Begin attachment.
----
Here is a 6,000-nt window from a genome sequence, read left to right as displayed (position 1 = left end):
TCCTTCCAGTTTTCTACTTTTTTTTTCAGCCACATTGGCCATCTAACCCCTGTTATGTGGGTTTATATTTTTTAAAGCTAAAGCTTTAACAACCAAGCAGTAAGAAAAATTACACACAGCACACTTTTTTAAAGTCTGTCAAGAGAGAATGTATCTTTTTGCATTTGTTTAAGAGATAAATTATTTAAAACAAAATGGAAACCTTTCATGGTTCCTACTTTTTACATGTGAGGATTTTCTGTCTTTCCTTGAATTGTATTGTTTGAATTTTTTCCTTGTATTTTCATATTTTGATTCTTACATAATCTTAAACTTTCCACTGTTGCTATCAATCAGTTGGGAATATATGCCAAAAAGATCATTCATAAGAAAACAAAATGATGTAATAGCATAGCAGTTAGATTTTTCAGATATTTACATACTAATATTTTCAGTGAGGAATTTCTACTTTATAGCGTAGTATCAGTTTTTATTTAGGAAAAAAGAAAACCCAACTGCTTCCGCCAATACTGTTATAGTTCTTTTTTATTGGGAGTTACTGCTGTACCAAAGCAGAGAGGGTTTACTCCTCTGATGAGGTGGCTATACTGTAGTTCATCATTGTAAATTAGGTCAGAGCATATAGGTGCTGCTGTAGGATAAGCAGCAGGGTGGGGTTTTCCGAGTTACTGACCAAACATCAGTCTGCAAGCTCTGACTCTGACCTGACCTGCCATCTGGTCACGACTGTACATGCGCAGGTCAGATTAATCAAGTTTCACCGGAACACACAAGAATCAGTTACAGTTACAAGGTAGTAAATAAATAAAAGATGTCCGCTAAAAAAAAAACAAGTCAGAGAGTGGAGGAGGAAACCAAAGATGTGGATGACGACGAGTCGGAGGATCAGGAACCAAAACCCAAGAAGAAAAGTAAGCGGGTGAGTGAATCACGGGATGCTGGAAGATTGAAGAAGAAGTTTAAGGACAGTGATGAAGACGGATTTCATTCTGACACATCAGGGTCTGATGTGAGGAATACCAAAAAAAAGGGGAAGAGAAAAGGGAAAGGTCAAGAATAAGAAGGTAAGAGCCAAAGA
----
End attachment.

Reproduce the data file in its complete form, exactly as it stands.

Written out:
Here is a 6,000-nt window from a genome sequence, read left to right as displayed (position 1 = left end):
TCCTTCCAGTTTTCTACTTTTTTTTTCAGCCACATTGGCCATCTAACCCCTGTTATGTGGGTTTATATTTTTTAAAGCTAAAGCTTTAACAACCAAGCAGTAAGAAAAATTACACACAGCACACTTTTTTAAAGTCTGTCAAGAGAGAATGTATCTTTTTGCATTTGTTTAAGAGATAAATTATTTAAAACAAAATGGAAACCTTTCATGGTTCCTACTTTTTACATGTGAGGATTTTCTGTCTTTCCTTGAATTGTATTGTTTGAATTTTTTCCTTGTATTTTCATATTTTGATTCTTACATAATCTTAAACTTTCCACTGTTGCTATCAATCAGTTGGGAATATATGCCAAAAAGATCATTCATAAGAAAACAAAATGATGTAATAGCATAGCAGTTAGATTTTTCAGATATTTACATACTAATATTTTCAGTGAGGAATTTCTACTTTATAGCGTAGTATCAGTTTTTATTTAGGAAAAAAGAAAACCCAACTGCTTCCGCCAATACTGTTATAGTTCTTTTTTATTGGGAGTTACTGCTGTACCAAAGCAGAGAGGGTTTACTCCTCTGATGAGGTGGCTATACTGTAGTTCATCATTGTAAATTAGGTCAGAGCATATAGGTGCTGCTGTAGGATAAGCAGCAGGGTGGGGTTTTCCGAGTTACTGACCAAACATCAGTCTGCAAGCTCTGACTCTGACCTGACCTGCCATCTGGTCACGACTGTACATGCGCAGGTCAGATTAATCAAGTTTCACCGGAACACACAAGAATCAGTTACAGTTACAAGGTAGTAAATAAATAAAAGATGTCCGCTAAAAAAAAAACAAGTCAGAGAGTGGAGGAGGAAACCAAAGATGTGGATGACGACGAGTCGGAGGATCAGGAACCAAAACCCAAGAAGAAAAGTAAGCGGGTGAGTGAATCACGGGATGCTGGAAGATTGAAGAAGAAGTTTAAGGACAGTGATGAAGACGGATTTCATTCTGACACATCAGGGTCTGATGTGAGGAATACCAAAAAAAAGGGGAAGAGAAAAGGGAAAGGTCAAGAATAAGAAGGTAAGAGCCAAAGA